Gannett's 13 dailies west of the Missouri River now print -- or will by mid-January -- on lighter-weight newsprint, according to Ryan, but all its newest plants have run the lighter stock from the start. Ryan says Gannett will continue selective use of 27.7-pound newsprint until it gets consistent quality across all mills, he says, "as we've experienced with 30-pound."
In Lafayette, says J&C Operations Director Travis Komidar, "We have seen what we would consider to be a greater amount of linting" with light-weight newsprint than with the standard weight. Other than that, he adds, he's seen no big difference or running problems -- only some initial register difficulty, and only partly attributed to the newsprint and since overcome.
As was its standard newsprint, the J&C's lighter paper is supplied primarily by Tembec's Pine Falls, Manitoba, mill (which last month averted a strike by union members who worked without a contract for a year).
Quality is especially important for the lighter sheet, which is more susceptible to breaking and show-through than standard newsprint. Only with acceptable runnability and printability will savings accrue to publishers, because while more paper per ton equals more pages or copies per roll, lighter-weight newsprint costs more.
Gannett is working with its mills to obtain and maintain the desired quality. "You can either be ahead of them and help them," Ryan says, "or just accept" what comes on the market. But for him, just "accepting" is not acceptable.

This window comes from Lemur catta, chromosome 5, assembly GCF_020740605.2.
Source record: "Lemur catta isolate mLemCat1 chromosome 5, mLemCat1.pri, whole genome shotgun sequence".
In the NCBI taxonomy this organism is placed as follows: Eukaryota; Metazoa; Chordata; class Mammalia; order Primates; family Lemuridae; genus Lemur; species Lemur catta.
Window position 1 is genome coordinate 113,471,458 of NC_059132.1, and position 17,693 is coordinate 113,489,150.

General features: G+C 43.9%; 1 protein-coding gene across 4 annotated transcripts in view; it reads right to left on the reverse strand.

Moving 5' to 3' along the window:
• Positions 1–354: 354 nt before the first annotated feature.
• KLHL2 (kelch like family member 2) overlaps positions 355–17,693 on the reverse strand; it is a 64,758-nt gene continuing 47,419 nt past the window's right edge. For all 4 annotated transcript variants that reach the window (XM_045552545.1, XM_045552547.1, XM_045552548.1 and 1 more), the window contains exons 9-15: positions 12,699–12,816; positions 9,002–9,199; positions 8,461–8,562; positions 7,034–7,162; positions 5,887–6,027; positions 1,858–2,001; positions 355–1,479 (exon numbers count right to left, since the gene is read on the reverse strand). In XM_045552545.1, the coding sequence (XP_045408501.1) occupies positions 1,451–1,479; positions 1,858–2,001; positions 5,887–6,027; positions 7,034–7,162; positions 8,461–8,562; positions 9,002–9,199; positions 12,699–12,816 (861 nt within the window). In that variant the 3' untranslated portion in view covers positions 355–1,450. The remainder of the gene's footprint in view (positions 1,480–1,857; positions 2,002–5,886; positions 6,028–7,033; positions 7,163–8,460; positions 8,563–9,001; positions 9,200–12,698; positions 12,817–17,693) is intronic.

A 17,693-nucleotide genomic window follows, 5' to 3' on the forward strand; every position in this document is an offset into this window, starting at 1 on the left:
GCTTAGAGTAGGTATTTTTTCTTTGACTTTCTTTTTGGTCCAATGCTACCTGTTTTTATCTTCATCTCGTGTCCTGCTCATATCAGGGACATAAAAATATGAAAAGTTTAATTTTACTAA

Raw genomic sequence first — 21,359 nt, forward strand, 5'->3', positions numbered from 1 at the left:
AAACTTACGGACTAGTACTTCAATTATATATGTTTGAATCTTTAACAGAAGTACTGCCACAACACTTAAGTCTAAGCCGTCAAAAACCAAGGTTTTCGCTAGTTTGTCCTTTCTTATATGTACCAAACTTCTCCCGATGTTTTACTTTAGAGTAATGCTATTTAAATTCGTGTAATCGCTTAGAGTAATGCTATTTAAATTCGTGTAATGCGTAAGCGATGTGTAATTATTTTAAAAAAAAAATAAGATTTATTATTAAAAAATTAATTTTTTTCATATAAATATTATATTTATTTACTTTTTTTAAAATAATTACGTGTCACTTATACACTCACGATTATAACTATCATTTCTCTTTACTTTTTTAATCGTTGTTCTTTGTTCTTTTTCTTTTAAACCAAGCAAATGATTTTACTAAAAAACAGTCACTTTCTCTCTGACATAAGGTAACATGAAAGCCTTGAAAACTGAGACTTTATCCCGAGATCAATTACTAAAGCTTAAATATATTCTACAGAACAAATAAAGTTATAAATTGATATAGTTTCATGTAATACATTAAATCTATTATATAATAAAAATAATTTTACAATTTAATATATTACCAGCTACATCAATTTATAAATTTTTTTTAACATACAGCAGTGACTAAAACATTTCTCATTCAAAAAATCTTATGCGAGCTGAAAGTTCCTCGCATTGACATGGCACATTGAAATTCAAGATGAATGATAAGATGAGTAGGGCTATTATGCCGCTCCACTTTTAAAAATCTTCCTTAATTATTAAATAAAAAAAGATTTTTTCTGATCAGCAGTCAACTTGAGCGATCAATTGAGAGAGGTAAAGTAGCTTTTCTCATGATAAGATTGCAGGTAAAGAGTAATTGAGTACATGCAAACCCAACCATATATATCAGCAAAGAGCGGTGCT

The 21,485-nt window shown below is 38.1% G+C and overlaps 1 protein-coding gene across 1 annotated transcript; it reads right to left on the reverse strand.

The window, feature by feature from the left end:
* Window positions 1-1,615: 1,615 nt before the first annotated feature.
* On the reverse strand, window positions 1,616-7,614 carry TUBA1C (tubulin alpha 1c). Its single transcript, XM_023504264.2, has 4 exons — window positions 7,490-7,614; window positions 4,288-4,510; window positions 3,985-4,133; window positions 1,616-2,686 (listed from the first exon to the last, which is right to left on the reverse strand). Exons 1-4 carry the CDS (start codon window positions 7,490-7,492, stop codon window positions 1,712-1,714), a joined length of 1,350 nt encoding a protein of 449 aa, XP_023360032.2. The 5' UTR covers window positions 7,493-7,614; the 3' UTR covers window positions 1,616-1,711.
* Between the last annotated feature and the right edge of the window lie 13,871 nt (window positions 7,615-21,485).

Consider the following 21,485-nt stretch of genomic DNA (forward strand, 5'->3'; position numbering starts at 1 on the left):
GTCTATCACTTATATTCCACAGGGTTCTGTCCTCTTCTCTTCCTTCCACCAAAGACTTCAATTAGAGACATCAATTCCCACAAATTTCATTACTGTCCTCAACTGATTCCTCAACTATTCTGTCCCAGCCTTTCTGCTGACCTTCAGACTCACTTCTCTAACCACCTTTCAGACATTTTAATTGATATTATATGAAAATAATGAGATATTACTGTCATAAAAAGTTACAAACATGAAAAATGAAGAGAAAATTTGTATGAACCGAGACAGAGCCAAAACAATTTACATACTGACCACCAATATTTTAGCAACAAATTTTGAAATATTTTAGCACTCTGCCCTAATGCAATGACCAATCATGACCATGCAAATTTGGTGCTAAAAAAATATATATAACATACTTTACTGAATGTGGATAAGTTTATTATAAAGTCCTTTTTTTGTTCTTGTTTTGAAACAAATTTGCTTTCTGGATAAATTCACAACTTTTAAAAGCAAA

New press for a new format
One of Gannett's last few letterpress sites (others are Monroe and Shreveport, La., and Huntington, W.Va., with a di-litho conversion in Utica, N.Y.), Lafayette could convert only because it was about to buy a new, offset press for a new, remote production plant. Newspapers printing some version of traditional broadsheet or tabloid cannot produce a Berliner.
"You're going to have to buy a new machine," says Lapinski. Allowing that it may not be impossible to make the required reduction to cutoff to an existing press, he adds that any such conversion, at least in the field, would be highly impractical, especially with need for a new folder.
While most of the J&C's 200 employees and its now-idle 1960-vintage Goss Headliner Mark I letterpress (a half-million-dollar investment at the time) remain at its downtown headquarters, about 25 people moved to the new, 47,000-square-foot plant just east of town.
Most of the project would have to be compressed into a year: A contractor would be chosen by the end of 2004 and the press hall had to be ready for an installation in January 2006. Owing to that schedule, Gannett chose a design-build approach to the project, which Komidar managed.
Five contractors bid on the project; each was given a list of prequalified architects to consider, according to Nancy Houser, Gannett's manager/facilities projects. The plant was designed by STOA in Pensacola, Fla., and built by Pepper Construction. STOA, she adds, designed facilities for Gannett's dailies in Pensacola and Lansing, Mich.